Thursday, March 23, 2017

The Gospel of Loki, by Joanne M. Harris

Today I'm looking at The Gospel of Loki, a story narrated by the ultimate trickster himself providing his own version of how things really went down before Ragnarok, rather than the official version of events we've gotten from Odin. It's an interesting approach but other than towards the very beginning and very end of the story I'm not sure exactly how much The Gospel of Loki strays from the original source material. And of course, thanks to Tom Hiddleston's portrayal in the Marvel cinematic universe Loki has enjoyed a tremendous surge in popularity in recent years. But, being not a very big fan of tricksters myself, I'm not sure where I fall opinion-wise on this book.

I think the biggest problem I had was it's been a long time since I did any reading of Norse mythology. I remember some of the important bits, like when Loki's lips were stitched shut, or the adventures Thor and Loki had together, or the death of Baldur, but I was fuzzy on the exact details. And even the source material conflicts. There are the both the Prose and Poetic Eddas which vary slightly in their tellings of Norse mythology, as well as the numerous oral traditions which inevitably cause some variation in a story over the years. But aside from telling the story from Loki's perspective, I was left with the feeling that this book didn't vary a lot from the stories that have been passed down over the generations.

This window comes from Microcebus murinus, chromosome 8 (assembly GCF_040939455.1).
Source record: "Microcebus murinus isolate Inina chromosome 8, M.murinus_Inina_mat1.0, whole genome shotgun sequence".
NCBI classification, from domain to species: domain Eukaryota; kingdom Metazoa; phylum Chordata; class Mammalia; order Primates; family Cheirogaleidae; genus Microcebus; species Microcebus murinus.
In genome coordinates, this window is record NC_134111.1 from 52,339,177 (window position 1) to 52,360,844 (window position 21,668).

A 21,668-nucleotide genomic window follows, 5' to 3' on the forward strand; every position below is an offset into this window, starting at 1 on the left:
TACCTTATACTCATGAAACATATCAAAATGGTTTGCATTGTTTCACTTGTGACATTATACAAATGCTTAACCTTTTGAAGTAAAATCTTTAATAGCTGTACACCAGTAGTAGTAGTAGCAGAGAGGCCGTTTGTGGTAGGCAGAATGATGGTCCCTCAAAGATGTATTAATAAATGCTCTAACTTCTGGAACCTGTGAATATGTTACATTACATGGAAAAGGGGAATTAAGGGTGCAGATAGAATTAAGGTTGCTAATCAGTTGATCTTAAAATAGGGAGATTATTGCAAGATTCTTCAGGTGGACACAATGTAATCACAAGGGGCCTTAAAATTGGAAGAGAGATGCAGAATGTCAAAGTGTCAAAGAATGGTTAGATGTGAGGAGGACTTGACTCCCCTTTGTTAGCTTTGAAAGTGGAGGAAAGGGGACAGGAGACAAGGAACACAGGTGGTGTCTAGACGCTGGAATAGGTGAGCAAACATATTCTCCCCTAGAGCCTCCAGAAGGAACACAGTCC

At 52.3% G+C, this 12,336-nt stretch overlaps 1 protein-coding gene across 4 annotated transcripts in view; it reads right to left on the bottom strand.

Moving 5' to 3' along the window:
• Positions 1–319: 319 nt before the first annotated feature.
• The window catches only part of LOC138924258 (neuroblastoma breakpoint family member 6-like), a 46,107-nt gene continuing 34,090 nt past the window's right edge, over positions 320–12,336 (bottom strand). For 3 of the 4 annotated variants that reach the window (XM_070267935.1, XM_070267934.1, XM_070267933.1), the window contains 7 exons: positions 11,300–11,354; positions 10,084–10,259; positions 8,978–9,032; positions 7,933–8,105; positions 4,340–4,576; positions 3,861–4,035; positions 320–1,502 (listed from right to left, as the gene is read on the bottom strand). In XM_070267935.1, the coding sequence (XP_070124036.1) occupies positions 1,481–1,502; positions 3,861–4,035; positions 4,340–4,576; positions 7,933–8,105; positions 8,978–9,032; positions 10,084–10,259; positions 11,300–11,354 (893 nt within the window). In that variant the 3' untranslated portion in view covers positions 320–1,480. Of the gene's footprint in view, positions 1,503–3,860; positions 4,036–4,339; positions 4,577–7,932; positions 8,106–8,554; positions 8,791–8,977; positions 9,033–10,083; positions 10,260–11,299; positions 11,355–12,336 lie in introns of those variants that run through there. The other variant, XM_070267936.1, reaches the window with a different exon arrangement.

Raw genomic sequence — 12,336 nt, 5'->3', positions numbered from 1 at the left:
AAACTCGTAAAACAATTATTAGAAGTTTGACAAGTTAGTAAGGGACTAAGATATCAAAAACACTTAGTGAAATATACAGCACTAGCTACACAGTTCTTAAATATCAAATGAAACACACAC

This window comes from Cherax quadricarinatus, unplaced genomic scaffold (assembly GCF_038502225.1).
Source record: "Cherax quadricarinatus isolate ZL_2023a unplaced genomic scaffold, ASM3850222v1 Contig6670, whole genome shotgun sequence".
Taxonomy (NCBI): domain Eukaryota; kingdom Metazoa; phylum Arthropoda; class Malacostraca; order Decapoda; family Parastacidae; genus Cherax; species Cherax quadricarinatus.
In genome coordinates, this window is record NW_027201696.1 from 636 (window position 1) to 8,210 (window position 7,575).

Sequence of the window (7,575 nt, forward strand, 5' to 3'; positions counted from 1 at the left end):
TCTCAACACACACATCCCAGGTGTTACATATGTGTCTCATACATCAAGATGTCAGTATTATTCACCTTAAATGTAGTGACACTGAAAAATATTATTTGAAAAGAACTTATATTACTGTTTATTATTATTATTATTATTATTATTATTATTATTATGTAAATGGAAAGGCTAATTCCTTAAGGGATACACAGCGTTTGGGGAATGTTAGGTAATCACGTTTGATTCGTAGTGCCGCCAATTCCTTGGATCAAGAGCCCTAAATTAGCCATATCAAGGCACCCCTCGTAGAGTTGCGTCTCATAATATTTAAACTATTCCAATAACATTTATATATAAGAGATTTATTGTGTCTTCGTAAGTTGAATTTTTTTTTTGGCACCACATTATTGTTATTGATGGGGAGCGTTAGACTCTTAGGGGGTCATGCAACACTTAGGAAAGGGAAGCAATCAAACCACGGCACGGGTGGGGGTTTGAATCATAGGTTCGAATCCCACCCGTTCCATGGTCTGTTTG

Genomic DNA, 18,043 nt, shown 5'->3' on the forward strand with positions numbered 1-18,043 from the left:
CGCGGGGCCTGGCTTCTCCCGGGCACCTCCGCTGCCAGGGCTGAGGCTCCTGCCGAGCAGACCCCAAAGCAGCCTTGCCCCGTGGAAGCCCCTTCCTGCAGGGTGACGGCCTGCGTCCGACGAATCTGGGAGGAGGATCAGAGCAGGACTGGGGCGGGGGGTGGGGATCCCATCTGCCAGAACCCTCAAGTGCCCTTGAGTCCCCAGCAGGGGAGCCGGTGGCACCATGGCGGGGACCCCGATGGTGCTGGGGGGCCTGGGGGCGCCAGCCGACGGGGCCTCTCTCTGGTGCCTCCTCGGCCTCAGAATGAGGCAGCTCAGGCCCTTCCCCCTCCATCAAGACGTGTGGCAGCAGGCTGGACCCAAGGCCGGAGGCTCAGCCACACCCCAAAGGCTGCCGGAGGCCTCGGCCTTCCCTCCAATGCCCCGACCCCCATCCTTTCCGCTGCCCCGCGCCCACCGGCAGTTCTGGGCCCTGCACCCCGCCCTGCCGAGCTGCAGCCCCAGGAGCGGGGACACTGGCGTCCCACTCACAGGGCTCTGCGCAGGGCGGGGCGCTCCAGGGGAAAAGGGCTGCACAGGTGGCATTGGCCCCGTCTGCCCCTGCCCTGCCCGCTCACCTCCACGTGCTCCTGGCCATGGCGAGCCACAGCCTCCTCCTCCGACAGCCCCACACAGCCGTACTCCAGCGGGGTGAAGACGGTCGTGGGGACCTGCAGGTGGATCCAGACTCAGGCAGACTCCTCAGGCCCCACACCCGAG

The biggest changes I could identify, as I said, are towards the beginning and the end of the book. Loki provides a slightly different account of the Aesir-Vanir war and questions the official version of events for the creation of the nine worlds. After all, Odin was the only one who was there, so it's hard to gainsay his version of events. Loki also makes ominous references to Odin's brothers who helped kill the frost giant Ymir, but are never heard from again. Furthermore Loki in this book is depicted as springing fully-formed from the primordial chaos rather than being born, which at least the source materials suggest because he has parents. There's also the ending but that would legitimately spoil the entire book so I'd rather not mention it here.

I guess the biggest change is Loki's rationalizations for doing what he does. In the source material there isn't a lot of explanation, Loki just causes problems and annoys everyone until they finally get fed up with his shenanigans and chain him under the earth with poison from the world-serpent dripping into his eyes. In this book there are a lot of rationalizations that Loki provides. Sometimes there are legitimate reasons why he does things, such as he got himself into trouble and needs to cunningly get himself back out of trouble. But a lot of the time it feels like he does things just for petty spite. Or, as he repeatedly says throughout the book, ''It's just in my nature. So shoot me.'' Which comes across as a worthless explanation in my opinion, about as legitimate as, ''The devil made me do it.''  If Harris is trying to make Loki a more sympathetic character in her re-telling of Norse mythology, I'm not sure if she's really accomplished that. Loki comes across as just as petty, just as ill-tempered, and just as much of a jerk as he did in the source, but now he adds the insult of saying he tries to be good, but it's the chaos inside him that makes him act bad. It just doesn't improve on his character in my opinion.

Overall this book is pretty okay, and I think part of that is because it sticks so close to the various source materials. The fragments of Norse mythology we've gotten passed down to us are pretty awesome so they make for some really good stories. But I'm not sure how much this work improves on or reinterprets the original source material as a result. But I guess if you're a fan of everything Loki it's worth a look.

- Kalpar

No comments:

Post a Comment